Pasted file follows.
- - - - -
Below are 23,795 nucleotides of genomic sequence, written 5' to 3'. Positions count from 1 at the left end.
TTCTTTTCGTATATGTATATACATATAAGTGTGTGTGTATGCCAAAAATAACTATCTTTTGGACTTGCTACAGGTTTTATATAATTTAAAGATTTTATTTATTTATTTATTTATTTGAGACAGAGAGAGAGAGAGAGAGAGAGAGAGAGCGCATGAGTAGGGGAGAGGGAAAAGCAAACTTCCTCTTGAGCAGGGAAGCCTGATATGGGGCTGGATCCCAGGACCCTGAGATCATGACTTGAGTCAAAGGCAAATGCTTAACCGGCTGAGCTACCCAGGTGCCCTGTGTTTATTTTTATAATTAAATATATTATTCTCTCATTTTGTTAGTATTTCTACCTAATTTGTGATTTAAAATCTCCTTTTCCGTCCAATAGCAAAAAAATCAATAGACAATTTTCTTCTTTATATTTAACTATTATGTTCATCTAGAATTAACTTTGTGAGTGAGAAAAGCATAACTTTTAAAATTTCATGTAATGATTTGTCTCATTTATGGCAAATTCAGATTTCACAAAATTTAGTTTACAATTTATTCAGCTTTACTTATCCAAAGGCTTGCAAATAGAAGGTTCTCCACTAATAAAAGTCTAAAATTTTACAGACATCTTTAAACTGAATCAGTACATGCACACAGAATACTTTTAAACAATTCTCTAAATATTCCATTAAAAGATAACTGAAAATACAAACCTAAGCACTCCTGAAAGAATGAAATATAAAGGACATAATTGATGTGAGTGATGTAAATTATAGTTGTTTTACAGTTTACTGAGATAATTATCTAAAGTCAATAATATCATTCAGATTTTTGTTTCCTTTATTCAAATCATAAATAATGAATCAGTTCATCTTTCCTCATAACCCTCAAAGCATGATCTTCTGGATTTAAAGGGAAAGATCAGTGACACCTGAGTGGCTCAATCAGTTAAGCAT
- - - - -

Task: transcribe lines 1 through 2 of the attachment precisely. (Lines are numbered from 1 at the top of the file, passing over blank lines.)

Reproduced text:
Below are 23,795 nucleotides of genomic sequence, written 5' to 3'. Positions count from 1 at the left end.
TTCTTTTCGTATATGTATATACATATAAGTGTGTGTGTATGCCAAAAATAACTATCTTTTGGACTTGCTACAGGTTTTATATAATTTAAAGATTTTATTTATTTATTTATTTATTTGAGACAGAGAGAGAGAGAGAGAGAGAGAGAGAGCGCATGAGTAGGGGAGAGGGAAAAGCAAACTTCCTCTTGAGCAGGGAAGCCTGATATGGGGCTGGATCCCAGGACCCTGAGATCATGACTTGAGTCAAAGGCAAATGCTTAACCGGCTGAGCTACCCAGGTGCCCTGTGTTTATTTTTATAATTAAATATATTATTCTCTCATTTTGTTAGTATTTCTACCTAATTTGTGATTTAAAATCTCCTTTTCCGTCCAATAGCAAAAAAATCAATAGACAATTTTCTTCTTTATATTTAACTATTATGTTCATCTAGAATTAACTTTGTGAGTGAGAAAAGCATAACTTTTAAAATTTCATGTAATGATTTGTCTCATTTATGGCAAATTCAGATTTCACAAAATTTAGTTTACAATTTATTCAGCTTTACTTATCCAAAGGCTTGCAAATAGAAGGTTCTCCACTAATAAAAGTCTAAAATTTTACAGACATCTTTAAACTGAATCAGTACATGCACACAGAATACTTTTAAACAATTCTCTAAATATTCCATTAAAAGATAACTGAAAATACAAACCTAAGCACTCCTGAAAGAATGAAATATAAAGGACATAATTGATGTGAGTGATGTAAATTATAGTTGTTTTACAGTTTACTGAGATAATTATCTAAAGTCAATAATATCATTCAGATTTTTGTTTCCTTTATTCAAATCATAAATAATGAATCAGTTCATCTTTCCTCATAACCCTCAAAGCATGATCTTCTGGATTTAAAGGGAAAGATCAGTGACACCTGAGTGGCTCAATCAGTTAAGCAT